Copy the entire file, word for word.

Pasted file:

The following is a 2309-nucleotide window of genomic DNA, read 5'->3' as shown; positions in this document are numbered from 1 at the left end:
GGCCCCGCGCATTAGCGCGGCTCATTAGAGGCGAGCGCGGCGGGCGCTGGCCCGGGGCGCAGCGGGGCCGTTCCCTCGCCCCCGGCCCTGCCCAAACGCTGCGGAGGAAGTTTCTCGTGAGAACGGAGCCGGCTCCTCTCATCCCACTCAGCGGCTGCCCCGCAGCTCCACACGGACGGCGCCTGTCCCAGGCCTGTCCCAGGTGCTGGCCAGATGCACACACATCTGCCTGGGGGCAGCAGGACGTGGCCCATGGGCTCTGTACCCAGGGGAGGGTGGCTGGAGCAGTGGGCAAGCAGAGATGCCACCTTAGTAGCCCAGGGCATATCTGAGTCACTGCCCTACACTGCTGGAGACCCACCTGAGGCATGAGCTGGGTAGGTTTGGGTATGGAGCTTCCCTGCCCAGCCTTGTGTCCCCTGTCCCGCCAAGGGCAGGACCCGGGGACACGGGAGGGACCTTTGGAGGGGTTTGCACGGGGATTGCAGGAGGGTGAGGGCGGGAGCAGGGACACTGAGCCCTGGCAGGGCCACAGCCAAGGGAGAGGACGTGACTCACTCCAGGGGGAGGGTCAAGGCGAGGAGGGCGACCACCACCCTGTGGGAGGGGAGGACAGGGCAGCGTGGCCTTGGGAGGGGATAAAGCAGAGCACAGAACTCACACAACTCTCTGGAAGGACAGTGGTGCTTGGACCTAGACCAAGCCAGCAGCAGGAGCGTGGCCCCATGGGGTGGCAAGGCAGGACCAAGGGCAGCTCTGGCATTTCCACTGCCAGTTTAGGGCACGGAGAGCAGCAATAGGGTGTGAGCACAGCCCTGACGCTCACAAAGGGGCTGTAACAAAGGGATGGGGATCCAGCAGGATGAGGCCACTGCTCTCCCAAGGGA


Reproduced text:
The following is a 2309-nucleotide window of genomic DNA, read 5'->3' as shown; positions in this document are numbered from 1 at the left end:
GGCCCCGCGCATTAGCGCGGCTCATTAGAGGCGAGCGCGGCGGGCGCTGGCCCGGGGCGCAGCGGGGCCGTTCCCTCGCCCCCGGCCCTGCCCAAACGCTGCGGAGGAAGTTTCTCGTGAGAACGGAGCCGGCTCCTCTCATCCCACTCAGCGGCTGCCCCGCAGCTCCACACGGACGGCGCCTGTCCCAGGCCTGTCCCAGGTGCTGGCCAGATGCACACACATCTGCCTGGGGGCAGCAGGACGTGGCCCATGGGCTCTGTACCCAGGGGAGGGTGGCTGGAGCAGTGGGCAAGCAGAGATGCCACCTTAGTAGCCCAGGGCATATCTGAGTCACTGCCCTACACTGCTGGAGACCCACCTGAGGCATGAGCTGGGTAGGTTTGGGTATGGAGCTTCCCTGCCCAGCCTTGTGTCCCCTGTCCCGCCAAGGGCAGGACCCGGGGACACGGGAGGGACCTTTGGAGGGGTTTGCACGGGGATTGCAGGAGGGTGAGGGCGGGAGCAGGGACACTGAGCCCTGGCAGGGCCACAGCCAAGGGAGAGGACGTGACTCACTCCAGGGGGAGGGTCAAGGCGAGGAGGGCGACCACCACCCTGTGGGAGGGGAGGACAGGGCAGCGTGGCCTTGGGAGGGGATAAAGCAGAGCACAGAACTCACACAACTCTCTGGAAGGACAGTGGTGCTTGGACCTAGACCAAGCCAGCAGCAGGAGCGTGGCCCCATGGGGTGGCAAGGCAGGACCAAGGGCAGCTCTGGCATTTCCACTGCCAGTTTAGGGCACGGAGAGCAGCAATAGGGTGTGAGCACAGCCCTGACGCTCACAAAGGGGCTGTAACAAAGGGATGGGGATCCAGCAGGATGAGGCCACTGCTCTCCCAAGGGA